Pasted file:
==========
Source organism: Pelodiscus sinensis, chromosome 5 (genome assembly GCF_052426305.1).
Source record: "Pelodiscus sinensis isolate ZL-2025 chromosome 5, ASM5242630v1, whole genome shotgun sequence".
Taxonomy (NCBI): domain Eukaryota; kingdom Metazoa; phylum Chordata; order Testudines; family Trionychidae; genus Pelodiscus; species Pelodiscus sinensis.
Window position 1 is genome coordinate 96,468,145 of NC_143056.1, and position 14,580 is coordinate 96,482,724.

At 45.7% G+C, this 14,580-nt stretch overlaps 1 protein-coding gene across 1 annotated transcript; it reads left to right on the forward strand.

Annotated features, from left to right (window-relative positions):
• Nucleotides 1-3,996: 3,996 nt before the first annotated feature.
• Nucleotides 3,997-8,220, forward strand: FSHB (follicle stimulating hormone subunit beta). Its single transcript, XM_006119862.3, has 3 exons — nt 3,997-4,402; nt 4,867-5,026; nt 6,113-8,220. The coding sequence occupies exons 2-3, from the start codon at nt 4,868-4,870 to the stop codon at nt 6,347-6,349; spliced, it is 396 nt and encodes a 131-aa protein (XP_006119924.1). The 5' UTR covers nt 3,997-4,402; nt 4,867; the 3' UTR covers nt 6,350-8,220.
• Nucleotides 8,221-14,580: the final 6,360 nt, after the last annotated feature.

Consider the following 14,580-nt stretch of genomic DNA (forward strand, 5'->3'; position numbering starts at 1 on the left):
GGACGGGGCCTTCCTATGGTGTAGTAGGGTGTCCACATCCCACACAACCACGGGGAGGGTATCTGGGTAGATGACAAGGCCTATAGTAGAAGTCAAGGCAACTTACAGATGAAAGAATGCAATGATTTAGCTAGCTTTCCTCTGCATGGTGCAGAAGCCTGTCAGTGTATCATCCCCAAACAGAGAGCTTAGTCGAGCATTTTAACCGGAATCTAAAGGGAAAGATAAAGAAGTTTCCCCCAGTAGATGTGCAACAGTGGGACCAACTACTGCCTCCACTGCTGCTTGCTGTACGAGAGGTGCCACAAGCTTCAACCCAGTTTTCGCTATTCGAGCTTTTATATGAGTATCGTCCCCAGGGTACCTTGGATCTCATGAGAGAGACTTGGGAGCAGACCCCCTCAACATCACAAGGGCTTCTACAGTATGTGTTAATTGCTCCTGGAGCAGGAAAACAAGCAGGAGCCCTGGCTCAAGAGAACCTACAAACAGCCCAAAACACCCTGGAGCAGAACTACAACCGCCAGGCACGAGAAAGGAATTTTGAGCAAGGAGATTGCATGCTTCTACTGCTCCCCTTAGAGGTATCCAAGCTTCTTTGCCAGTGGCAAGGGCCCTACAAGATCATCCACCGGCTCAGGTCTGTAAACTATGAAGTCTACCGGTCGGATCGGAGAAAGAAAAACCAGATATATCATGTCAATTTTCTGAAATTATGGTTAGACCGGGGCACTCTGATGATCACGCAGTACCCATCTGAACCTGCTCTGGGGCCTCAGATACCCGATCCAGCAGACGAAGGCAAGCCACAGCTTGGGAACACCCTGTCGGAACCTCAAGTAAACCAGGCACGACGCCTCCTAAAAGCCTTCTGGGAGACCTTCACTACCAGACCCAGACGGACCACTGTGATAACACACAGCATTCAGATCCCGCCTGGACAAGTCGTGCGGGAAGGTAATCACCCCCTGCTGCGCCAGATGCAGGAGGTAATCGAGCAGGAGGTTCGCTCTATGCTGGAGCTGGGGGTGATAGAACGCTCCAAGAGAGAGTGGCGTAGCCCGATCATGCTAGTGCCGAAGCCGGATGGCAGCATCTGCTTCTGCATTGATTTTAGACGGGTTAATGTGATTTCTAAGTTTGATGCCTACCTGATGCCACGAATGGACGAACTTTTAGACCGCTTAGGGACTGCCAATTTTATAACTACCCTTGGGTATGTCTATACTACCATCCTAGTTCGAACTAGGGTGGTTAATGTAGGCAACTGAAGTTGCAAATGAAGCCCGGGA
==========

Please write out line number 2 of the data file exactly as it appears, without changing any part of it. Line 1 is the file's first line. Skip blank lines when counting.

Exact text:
Source record: "Pelodiscus sinensis isolate ZL-2025 chromosome 5, ASM5242630v1, whole genome shotgun sequence".